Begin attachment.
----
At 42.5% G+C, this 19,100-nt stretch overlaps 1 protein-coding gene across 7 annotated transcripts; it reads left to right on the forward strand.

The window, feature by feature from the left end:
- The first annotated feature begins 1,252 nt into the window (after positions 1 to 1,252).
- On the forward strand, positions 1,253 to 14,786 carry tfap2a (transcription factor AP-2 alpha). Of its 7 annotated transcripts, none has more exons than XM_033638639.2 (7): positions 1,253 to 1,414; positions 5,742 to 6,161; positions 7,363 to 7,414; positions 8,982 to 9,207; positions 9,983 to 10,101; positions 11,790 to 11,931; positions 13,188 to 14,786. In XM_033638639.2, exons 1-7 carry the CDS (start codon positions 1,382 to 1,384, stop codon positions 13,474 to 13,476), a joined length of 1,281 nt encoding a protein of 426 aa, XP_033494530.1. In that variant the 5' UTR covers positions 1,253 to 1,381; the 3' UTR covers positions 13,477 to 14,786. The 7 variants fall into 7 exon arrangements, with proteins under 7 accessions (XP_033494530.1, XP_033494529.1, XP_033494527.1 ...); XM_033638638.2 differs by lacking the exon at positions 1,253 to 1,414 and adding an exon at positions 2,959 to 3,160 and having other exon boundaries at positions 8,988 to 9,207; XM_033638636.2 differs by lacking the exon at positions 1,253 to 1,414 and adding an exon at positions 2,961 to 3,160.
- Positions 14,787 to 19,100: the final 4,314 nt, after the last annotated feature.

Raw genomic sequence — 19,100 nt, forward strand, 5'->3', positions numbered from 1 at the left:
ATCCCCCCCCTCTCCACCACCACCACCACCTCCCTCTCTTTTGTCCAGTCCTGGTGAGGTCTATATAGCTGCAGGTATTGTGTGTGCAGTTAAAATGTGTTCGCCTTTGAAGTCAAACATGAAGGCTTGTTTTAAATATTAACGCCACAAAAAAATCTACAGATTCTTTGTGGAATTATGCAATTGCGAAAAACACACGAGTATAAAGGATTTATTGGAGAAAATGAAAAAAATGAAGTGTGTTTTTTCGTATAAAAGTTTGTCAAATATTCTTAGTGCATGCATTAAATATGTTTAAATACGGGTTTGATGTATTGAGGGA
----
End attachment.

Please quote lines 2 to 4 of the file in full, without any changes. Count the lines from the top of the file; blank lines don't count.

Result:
The window, feature by feature from the left end:
- The first annotated feature begins 1,252 nt into the window (after positions 1 to 1,252).
- On the forward strand, positions 1,253 to 14,786 carry tfap2a (transcription factor AP-2 alpha). Of its 7 annotated transcripts, none has more exons than XM_033638639.2 (7): positions 1,253 to 1,414; positions 5,742 to 6,161; positions 7,363 to 7,414; positions 8,982 to 9,207; positions 9,983 to 10,101; positions 11,790 to 11,931; positions 13,188 to 14,786. In XM_033638639.2, exons 1-7 carry the CDS (start codon positions 1,382 to 1,384, stop codon positions 13,474 to 13,476), a joined length of 1,281 nt encoding a protein of 426 aa, XP_033494530.1. In that variant the 5' UTR covers positions 1,253 to 1,381; the 3' UTR covers positions 13,477 to 14,786. The 7 variants fall into 7 exon arrangements, with proteins under 7 accessions (XP_033494530.1, XP_033494529.1, XP_033494527.1 ...); XM_033638638.2 differs by lacking the exon at positions 1,253 to 1,414 and adding an exon at positions 2,959 to 3,160 and having other exon boundaries at positions 8,988 to 9,207; XM_033638636.2 differs by lacking the exon at positions 1,253 to 1,414 and adding an exon at positions 2,961 to 3,160.